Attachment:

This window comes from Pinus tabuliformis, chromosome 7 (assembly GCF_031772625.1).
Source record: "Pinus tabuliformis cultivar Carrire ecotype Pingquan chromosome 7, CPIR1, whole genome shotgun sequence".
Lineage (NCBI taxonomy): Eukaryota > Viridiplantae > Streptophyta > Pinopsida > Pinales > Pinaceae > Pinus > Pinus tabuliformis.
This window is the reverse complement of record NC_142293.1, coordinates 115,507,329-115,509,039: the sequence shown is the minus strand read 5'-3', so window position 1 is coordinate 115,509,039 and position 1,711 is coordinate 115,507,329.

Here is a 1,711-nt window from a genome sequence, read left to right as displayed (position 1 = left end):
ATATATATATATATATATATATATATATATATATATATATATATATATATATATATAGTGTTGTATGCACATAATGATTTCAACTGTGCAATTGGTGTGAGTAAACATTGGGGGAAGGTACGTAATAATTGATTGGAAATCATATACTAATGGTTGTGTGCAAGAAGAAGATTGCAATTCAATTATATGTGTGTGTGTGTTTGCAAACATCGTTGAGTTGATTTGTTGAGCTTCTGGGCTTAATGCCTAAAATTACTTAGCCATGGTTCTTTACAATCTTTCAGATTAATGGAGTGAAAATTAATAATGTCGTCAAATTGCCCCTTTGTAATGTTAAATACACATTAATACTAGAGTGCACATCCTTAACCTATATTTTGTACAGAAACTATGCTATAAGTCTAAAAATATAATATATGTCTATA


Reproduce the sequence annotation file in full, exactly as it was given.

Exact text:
This window comes from Pinus tabuliformis, chromosome 7 (assembly GCF_031772625.1).
Source record: "Pinus tabuliformis cultivar Carrire ecotype Pingquan chromosome 7, CPIR1, whole genome shotgun sequence".
Lineage (NCBI taxonomy): Eukaryota > Viridiplantae > Streptophyta > Pinopsida > Pinales > Pinaceae > Pinus > Pinus tabuliformis.
This window is the reverse complement of record NC_142293.1, coordinates 115,507,329-115,509,039: the sequence shown is the minus strand read 5'-3', so window position 1 is coordinate 115,509,039 and position 1,711 is coordinate 115,507,329.

Here is a 1,711-nt window from a genome sequence, read left to right as displayed (position 1 = left end):
ATATATATATATATATATATATATATATATATATATATATATATATATATATATATAGTGTTGTATGCACATAATGATTTCAACTGTGCAATTGGTGTGAGTAAACATTGGGGGAAGGTACGTAATAATTGATTGGAAATCATATACTAATGGTTGTGTGCAAGAAGAAGATTGCAATTCAATTATATGTGTGTGTGTGTTTGCAAACATCGTTGAGTTGATTTGTTGAGCTTCTGGGCTTAATGCCTAAAATTACTTAGCCATGGTTCTTTACAATCTTTCAGATTAATGGAGTGAAAATTAATAATGTCGTCAAATTGCCCCTTTGTAATGTTAAATACACATTAATACTAGAGTGCACATCCTTAACCTATATTTTGTACAGAAACTATGCTATAAGTCTAAAAATATAATATATGTCTATA